- South Sudan
In June 2013, Alier was selected to be part of a programme that trained primary school teachers for seven months in remote parts of South Sudan to build their capacity. With two other colleagues, he was deployed to a remote area, in the north of the country.
“I am a Dinka and that is an area populated by Nuer people. I was worried about the language barrier.” But it turned out not to be such an issue: “They shared meals with us and introduced us to their wives and children. We were invited to their homes to break bread and discuss current affairs and also history. We became like family.”
“The programme successfully came to an end in December 2013. The teachers surprised us by organising a thanksgiving event on 15th December. They gathered the community together and we celebrated our accomplishment and shared our hopes for the future.”
On that same day, conflict broke out in Juba, the capital.
“We boarded a boat on 16th December. The teachers came with us to say goodbye. Before leaving us, they talked to the boat captain and the other passengers on the boat.
‘These are our teachers and most importantly our friends. Watch over them and make sure they arrive safely. If they don’t, you will have to answer to us,’ said one of the teachers. Eight hours later, we arrived safe and sound. The teachers had been calling us in those eight hours to find out if we were alright.”
“The fighting had started in Bor and I found out that I had lost a lot of family members. I had a lot of anger in me when news of these senseless deaths came to me. Deep in anger and grief I asked myself, ‘Are there any good Nuer left?’ This led me to ponder two very dominant and conflicting events.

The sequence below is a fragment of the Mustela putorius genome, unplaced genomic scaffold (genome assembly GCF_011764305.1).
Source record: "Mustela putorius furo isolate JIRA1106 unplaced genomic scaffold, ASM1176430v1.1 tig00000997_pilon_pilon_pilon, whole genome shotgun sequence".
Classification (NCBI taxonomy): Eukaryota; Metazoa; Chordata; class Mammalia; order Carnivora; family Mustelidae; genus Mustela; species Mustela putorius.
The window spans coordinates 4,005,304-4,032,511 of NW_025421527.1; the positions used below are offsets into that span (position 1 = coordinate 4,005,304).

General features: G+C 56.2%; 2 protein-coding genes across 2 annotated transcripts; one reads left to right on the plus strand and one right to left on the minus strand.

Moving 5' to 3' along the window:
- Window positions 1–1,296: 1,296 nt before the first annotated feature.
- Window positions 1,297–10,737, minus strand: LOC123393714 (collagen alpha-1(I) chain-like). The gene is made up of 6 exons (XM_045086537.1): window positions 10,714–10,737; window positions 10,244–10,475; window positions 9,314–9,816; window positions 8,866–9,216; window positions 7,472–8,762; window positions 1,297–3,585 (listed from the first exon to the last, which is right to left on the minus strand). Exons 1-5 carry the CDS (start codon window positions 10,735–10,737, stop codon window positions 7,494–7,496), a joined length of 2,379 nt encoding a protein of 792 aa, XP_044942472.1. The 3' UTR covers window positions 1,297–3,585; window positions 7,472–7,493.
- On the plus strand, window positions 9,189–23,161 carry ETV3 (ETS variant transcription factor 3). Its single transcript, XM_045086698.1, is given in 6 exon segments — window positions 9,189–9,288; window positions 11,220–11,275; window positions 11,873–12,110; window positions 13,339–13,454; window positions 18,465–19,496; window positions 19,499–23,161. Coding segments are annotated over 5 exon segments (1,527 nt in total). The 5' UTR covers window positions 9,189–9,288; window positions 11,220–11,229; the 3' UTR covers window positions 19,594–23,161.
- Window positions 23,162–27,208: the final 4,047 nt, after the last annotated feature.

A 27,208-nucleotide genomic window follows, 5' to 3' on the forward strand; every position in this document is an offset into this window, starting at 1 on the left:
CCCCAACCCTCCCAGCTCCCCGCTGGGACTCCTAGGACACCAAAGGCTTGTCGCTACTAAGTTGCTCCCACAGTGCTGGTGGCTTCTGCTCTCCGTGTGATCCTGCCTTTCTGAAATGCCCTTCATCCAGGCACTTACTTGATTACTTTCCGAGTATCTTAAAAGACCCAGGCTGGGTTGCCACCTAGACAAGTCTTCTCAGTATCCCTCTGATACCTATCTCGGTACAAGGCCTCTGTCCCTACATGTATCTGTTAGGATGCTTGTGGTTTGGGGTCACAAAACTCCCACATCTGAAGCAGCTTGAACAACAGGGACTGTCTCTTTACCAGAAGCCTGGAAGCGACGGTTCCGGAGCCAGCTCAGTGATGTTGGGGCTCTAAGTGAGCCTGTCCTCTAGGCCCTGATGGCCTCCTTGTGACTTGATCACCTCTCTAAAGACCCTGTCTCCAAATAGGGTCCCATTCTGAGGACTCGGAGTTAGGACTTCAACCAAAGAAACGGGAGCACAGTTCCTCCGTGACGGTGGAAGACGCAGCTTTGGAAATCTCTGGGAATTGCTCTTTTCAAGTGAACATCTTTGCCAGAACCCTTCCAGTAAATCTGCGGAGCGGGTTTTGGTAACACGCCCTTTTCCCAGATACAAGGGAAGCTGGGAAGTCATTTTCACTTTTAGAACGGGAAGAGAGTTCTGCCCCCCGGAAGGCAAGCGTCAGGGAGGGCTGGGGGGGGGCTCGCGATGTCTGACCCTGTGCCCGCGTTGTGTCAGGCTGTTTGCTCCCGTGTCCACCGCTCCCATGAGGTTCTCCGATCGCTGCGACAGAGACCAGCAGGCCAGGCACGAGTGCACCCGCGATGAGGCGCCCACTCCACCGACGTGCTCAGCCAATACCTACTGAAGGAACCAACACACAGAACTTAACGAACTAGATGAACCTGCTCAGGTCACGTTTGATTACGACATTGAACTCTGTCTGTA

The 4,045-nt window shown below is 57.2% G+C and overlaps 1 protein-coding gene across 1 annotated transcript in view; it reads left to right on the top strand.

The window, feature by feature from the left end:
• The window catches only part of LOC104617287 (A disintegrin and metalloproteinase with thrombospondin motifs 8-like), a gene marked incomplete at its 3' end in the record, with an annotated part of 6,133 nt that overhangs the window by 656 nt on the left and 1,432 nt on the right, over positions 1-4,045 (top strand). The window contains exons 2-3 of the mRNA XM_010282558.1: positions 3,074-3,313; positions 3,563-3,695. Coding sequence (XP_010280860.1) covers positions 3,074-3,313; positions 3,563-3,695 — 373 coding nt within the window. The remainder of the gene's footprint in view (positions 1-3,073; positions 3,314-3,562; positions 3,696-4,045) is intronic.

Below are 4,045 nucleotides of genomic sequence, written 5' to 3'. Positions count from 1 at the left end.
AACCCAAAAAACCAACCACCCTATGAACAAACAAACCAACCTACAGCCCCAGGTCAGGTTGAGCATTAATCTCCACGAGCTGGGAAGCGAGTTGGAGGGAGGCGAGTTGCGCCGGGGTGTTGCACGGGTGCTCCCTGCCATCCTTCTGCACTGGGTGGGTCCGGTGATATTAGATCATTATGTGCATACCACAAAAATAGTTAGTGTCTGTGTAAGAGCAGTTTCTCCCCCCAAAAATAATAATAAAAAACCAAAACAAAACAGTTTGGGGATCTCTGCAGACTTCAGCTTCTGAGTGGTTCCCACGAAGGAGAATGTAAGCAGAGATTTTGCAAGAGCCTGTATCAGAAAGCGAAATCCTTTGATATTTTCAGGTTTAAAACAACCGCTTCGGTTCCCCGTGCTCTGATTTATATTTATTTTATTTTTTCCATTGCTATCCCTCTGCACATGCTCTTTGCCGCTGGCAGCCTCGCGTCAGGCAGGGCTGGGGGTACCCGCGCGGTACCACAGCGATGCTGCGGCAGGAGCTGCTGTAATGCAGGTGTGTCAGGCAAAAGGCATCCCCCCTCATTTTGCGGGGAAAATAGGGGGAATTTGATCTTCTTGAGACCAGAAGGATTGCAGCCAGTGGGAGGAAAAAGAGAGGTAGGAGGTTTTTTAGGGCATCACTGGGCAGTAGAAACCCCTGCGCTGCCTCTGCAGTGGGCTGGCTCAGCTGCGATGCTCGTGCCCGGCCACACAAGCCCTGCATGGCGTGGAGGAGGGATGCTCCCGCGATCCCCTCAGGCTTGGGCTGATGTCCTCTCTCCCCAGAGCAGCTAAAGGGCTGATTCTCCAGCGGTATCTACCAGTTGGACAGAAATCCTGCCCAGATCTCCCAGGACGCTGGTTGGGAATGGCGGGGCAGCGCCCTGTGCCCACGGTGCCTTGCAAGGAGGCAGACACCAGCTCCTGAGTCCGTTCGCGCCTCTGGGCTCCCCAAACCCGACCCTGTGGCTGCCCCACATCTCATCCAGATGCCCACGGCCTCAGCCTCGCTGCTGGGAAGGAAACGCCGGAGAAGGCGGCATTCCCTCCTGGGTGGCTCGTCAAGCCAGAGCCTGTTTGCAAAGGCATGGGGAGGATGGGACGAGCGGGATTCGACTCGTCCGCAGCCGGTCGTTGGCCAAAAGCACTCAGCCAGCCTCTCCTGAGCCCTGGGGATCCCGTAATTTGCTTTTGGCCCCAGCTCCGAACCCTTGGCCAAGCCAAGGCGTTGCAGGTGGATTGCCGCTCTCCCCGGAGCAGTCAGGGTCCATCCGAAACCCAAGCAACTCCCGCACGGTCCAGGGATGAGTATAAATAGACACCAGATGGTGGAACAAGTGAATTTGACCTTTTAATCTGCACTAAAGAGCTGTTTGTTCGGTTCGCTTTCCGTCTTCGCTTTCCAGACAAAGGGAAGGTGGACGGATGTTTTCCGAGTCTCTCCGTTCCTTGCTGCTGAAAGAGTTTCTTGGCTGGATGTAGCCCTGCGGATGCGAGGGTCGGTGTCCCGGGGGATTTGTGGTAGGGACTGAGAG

On one hand, the rest of my family was being killed for being Dinka, a tribe that they did not choose to be. They were killed for no reason other than they were the wrong tribe, in the wrong place and at the wrong time.
On the other hand, I was in Juba, safe with my wife and children only because Nuer people decided to help me, even though I was from a tribe that was in some parts killing their own, even though it was a risk to their lives.
‘I mourn for everyone who has suffered in this conflict. I feel for them because I have family and friends on both sides, Dinka and Nuer. When I think about what was done for me and my colleagues, and the countless lives no doubt saved in a similar fashion, I already know my answer. Yes, there are many good Nuer left.’
Photo: Stella Madete/Oxfam
Following decades of fighting, South Sudan became an independent state in July 2011. There was high expectation for growth and many believed they would not see another conflict in the country they fought so hard and so long for. But on December 15, 2013, a conflict erupted in Juba, the capital. It quickly became a national, political and ethnic crisis.
Over two million had to flee from their homes. Today, according to the United Nations, there are still over 1.6 million internally displaced people in the country.
Follow Oxfam in South Sudan @OxfamSouthSudan